Pakistani students browse their smartphones on a street in Rawalpindi in this file photo. (Photo by AFP)
Earlier this month, another Christian was charged with blasphemy after his Muslim friend alleged he had sent a poem on WhatsApp that insulted Islam.
Nadeem James of Sarai Alamgir fled his town to avoid what usually follows: mob attack, police brutality, prison sentence and even a possible extrajudicial killing. His relatives have been taken into protective custody and it might be days before he surrenders himself to an uncertain fate.
A similar incident occurred in May when local Muslims boycotted Catholic villagers, socially and economically, after a Christian was accused of watching an anti-Muslim video on YouTube.
The trend of using social media for blasphemy accusations is new in the Islamic Republic. And in today's digital age where 17.8 percent are online, it opens another front to attack religious minorities.
A priest from Karachi was quick to respond with a Facebook post: "Attention! Be responsible when using mobile internet, social media, Facebook and all [other] apps. No religious content [please]."
Non-Muslim citizens of Pakistan are already cautious not to keep any Islamic literature in their homes, afraid of being accused of "mishandling" it — even if their intention was to learn about the Muslim religion.
Surfing for Islamic internet content is also a danger zone. "Many of our people have learned how to use the internet. But it is the moral duty of parents and Christian leaders to educate our youth about the risks," a priest told me.
In April last year, the government passed the Prevention of Electronic Crimes Bill which allows for an official intervention against online criticism of religion. Free-speech activists questioned its ambiguous definition of the crimes. But, with a history of banning Facebook and Youtube, there is little hope the state will do anything to safeguard religious minorities from cyber bullies.
The church is considering ways to protect its people. The Catholic Church in Pakistan has been engaged in media education for years. Nowadays, social media is the most talked about topic, besides photography, in seminars organized by the social communication commission of Faisalabad Diocese.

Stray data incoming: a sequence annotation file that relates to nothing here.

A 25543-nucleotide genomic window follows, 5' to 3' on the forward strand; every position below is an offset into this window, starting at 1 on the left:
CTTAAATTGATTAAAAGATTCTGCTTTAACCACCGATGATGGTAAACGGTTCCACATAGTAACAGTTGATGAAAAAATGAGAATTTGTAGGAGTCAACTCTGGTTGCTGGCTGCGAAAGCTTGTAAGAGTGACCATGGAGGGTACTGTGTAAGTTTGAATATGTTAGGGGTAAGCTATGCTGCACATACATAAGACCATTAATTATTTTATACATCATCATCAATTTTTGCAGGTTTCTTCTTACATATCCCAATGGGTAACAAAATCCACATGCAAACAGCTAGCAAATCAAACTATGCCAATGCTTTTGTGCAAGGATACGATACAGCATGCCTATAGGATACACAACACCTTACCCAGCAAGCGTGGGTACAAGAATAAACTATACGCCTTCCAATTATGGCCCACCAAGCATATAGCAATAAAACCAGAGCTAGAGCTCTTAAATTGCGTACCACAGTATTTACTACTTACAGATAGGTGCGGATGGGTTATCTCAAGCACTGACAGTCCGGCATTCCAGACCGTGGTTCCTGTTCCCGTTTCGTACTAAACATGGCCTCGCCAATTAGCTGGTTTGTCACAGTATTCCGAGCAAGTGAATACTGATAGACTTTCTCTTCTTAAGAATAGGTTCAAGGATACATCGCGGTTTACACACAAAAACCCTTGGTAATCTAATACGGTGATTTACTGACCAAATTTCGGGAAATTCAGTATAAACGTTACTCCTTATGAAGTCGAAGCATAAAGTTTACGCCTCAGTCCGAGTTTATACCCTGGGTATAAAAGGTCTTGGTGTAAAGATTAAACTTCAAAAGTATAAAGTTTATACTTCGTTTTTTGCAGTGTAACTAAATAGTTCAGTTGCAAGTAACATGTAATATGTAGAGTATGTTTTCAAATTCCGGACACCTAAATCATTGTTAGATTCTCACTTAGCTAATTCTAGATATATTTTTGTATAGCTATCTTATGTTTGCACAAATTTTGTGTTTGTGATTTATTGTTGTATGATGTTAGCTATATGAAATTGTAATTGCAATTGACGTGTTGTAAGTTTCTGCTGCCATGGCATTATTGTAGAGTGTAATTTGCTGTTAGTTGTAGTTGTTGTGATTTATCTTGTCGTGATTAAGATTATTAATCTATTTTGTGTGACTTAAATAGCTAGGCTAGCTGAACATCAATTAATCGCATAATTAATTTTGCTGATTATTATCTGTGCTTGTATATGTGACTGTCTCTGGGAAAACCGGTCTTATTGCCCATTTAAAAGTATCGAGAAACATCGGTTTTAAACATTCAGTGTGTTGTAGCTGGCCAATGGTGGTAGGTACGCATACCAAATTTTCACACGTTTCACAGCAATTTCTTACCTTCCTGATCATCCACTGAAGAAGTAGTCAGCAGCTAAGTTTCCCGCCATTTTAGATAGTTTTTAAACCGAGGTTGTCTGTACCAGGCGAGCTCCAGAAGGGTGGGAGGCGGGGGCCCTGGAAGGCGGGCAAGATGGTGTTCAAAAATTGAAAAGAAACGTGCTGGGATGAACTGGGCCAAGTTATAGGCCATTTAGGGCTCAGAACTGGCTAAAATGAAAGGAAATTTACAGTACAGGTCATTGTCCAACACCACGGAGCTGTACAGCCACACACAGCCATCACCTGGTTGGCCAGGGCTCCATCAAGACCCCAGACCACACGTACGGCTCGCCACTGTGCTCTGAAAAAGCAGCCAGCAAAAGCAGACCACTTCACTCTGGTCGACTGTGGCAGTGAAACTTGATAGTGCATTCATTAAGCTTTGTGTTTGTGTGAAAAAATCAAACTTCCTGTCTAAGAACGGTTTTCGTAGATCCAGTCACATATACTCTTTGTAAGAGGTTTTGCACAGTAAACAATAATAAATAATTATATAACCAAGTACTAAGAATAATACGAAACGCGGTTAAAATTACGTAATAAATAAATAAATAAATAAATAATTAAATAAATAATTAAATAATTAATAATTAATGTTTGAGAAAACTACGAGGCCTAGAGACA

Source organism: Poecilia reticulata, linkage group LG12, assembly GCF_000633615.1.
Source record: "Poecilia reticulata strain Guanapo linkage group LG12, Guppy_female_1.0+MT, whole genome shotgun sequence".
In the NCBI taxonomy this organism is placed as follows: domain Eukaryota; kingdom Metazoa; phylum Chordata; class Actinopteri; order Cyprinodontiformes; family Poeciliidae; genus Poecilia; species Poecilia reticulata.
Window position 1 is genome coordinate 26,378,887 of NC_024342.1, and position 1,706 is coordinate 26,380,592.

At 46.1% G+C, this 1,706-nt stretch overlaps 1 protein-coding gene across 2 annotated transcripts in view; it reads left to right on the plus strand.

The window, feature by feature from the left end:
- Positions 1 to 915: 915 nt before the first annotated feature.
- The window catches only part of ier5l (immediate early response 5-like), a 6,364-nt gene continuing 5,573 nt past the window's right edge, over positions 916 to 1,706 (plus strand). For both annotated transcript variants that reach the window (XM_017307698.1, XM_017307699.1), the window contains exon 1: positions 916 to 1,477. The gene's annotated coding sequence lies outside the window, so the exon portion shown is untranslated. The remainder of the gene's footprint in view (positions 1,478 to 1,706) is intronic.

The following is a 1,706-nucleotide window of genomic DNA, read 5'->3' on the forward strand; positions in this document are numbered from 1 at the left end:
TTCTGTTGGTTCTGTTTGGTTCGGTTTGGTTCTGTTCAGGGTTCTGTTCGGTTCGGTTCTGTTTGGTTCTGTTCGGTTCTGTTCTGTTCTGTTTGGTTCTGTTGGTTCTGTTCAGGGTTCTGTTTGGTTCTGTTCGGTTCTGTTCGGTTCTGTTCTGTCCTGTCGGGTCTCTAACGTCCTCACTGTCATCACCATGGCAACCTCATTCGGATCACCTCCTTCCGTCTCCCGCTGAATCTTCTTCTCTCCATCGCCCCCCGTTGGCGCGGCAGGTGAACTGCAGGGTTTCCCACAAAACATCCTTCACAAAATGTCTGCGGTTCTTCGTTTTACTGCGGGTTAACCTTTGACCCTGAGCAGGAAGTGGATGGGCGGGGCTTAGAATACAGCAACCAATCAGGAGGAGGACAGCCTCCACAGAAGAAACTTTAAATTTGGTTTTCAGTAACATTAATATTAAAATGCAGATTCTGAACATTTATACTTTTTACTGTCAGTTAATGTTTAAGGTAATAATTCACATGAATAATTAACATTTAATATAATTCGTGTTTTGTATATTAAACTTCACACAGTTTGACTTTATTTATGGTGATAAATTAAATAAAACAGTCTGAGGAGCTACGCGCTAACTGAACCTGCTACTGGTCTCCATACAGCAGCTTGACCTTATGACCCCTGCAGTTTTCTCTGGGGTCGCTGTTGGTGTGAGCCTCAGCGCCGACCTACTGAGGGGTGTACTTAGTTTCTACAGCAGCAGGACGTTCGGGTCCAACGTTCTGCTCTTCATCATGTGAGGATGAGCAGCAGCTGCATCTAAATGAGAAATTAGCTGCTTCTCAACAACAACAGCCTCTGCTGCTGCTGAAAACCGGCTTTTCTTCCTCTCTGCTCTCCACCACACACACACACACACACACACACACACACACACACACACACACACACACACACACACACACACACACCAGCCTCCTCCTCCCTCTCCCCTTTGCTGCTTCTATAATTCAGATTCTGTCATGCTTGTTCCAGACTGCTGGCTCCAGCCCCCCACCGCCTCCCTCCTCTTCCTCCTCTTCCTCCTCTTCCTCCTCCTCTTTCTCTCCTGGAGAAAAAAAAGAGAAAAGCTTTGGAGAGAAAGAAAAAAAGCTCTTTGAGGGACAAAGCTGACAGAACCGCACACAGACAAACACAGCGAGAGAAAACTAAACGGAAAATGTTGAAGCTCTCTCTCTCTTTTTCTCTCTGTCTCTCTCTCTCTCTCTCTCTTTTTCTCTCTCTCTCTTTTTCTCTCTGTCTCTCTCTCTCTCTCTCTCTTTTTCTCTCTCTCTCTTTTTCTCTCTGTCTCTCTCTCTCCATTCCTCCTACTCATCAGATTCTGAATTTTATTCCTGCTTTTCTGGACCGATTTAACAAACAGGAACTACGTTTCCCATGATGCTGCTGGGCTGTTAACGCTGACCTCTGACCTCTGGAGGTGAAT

The Pope may have nixed on his own Facebook page but for most Catholic priests in the country, Facebook is a popular platform to update people about their work. It's helpful in restrictive regions like Peshawar, the city hardest hit by Taliban insurgency.
But the Catholic bishops' Commission for Catechetics prefers a more traditional way of reaching out to people. "What good will it do posting photos of children getting their first communion? What do people learn from that?" its spokesman said.
Priests sharing their personal information on social media is another area of concern. A Capuchin priest even shares the number of his National Identity Card and complete residential address in his e-mail signature.
The church is slowly educating people to the dangers this poses but Lahore Archdiocese, the oldest diocese in the country, still depends on Rabita Manzil — National Catholic Center of Social Communication — for media awareness.
"How beautiful it is when people select their words and actions with care," said Pope Francis in his message for the 50th World Communication Day. "In an effort to avoid misunderstandings, heal wounded memories and to build peace and harmony.”
The Second Vatican Council in the decree on Social Communication Inter Mirifica also recommended that youth receive information from social communications in moderation and under the supervision of teachers, parents.
Hence the church must invest more in sensitizing Catholics about using this technology to its advantage rather than it being a disadvantage. To begin with, it must revive the commission of social communication in all the seven dioceses. Media sessions should begin at parish levels. Faisalabad Diocese has already taken such a lead. This should continue in all dioceses and ultimately at the national level.
Officials from the social communication department in the church should share the risks pertaining to using social media especially with the younger generation and educate them with technical information to keep their virtual accounts safe. Simple tips like safer of passwords and avoid logging in on insecure devices can save lives.
Trusting the right people in your surroundings is another important step to avoid risk of being accused of blasphemy especially through social media if you live in Pakistan. In our religious driven society, an estranged colleague or even a Facebook friend is no exception.
A little precaution in the virtual life can help religious minorities survive the real one.
Kamran Chaudhry is a Catholic commentator based in Lahore.